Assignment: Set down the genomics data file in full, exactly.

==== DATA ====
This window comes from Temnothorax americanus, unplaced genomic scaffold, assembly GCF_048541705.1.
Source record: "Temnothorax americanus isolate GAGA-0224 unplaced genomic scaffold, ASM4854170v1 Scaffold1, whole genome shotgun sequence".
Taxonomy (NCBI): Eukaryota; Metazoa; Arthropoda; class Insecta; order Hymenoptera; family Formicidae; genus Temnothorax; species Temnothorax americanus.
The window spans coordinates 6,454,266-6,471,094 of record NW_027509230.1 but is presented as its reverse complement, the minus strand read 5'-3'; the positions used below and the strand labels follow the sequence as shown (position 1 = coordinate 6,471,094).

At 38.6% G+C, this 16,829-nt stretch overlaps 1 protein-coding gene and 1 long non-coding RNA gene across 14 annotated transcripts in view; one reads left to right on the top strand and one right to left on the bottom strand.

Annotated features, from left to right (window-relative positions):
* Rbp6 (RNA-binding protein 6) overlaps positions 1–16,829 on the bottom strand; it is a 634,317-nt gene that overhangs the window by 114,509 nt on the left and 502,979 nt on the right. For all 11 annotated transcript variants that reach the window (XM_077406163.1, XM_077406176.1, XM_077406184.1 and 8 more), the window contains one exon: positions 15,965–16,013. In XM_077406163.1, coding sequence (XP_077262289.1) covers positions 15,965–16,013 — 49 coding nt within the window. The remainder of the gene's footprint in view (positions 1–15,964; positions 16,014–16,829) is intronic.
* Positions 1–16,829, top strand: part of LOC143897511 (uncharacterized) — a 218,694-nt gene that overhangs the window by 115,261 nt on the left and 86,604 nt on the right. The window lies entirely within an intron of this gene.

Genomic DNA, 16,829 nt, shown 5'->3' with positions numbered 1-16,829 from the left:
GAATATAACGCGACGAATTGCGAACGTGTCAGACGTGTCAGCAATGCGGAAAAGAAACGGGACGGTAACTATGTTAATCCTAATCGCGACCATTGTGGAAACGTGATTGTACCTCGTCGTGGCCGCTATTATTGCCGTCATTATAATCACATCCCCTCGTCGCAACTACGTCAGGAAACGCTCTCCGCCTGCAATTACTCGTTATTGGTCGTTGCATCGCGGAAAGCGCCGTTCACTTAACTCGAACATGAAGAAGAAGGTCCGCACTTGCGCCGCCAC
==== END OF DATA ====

This window comes from Temnothorax americanus, unplaced genomic scaffold, assembly GCF_048541705.1.
Source record: "Temnothorax americanus isolate GAGA-0224 unplaced genomic scaffold, ASM4854170v1 Scaffold1, whole genome shotgun sequence".
Taxonomy (NCBI): Eukaryota; Metazoa; Arthropoda; class Insecta; order Hymenoptera; family Formicidae; genus Temnothorax; species Temnothorax americanus.
The window spans coordinates 6,454,266-6,471,094 of record NW_027509230.1 but is presented as its reverse complement, the minus strand read 5'-3'; the positions used below and the strand labels follow the sequence as shown (position 1 = coordinate 6,471,094).

At 38.6% G+C, this 16,829-nt stretch overlaps 1 protein-coding gene and 1 long non-coding RNA gene across 14 annotated transcripts in view; one reads left to right on the top strand and one right to left on the bottom strand.

Annotated features, from left to right (window-relative positions):
* Rbp6 (RNA-binding protein 6) overlaps positions 1–16,829 on the bottom strand; it is a 634,317-nt gene that overhangs the window by 114,509 nt on the left and 502,979 nt on the right. For all 11 annotated transcript variants that reach the window (XM_077406163.1, XM_077406176.1, XM_077406184.1 and 8 more), the window contains one exon: positions 15,965–16,013. In XM_077406163.1, coding sequence (XP_077262289.1) covers positions 15,965–16,013 — 49 coding nt within the window. The remainder of the gene's footprint in view (positions 1–15,964; positions 16,014–16,829) is intronic.
* Positions 1–16,829, top strand: part of LOC143897511 (uncharacterized) — a 218,694-nt gene that overhangs the window by 115,261 nt on the left and 86,604 nt on the right. The window lies entirely within an intron of this gene.

Genomic DNA, 16,829 nt, shown 5'->3' with positions numbered 1-16,829 from the left:
GAATATAACGCGACGAATTGCGAACGTGTCAGACGTGTCAGCAATGCGGAAAAGAAACGGGACGGTAACTATGTTAATCCTAATCGCGACCATTGTGGAAACGTGATTGTACCTCGTCGTGGCCGCTATTATTGCCGTCATTATAATCACATCCCCTCGTCGCAACTACGTCAGGAAACGCTCTCCGCCTGCAATTACTCGTTATTGGTCGTTGCATCGCGGAAAGCGCCGTTCACTTAACTCGAACATGAAGAAGAAGGTCCGCACTTGCGCCGCCAC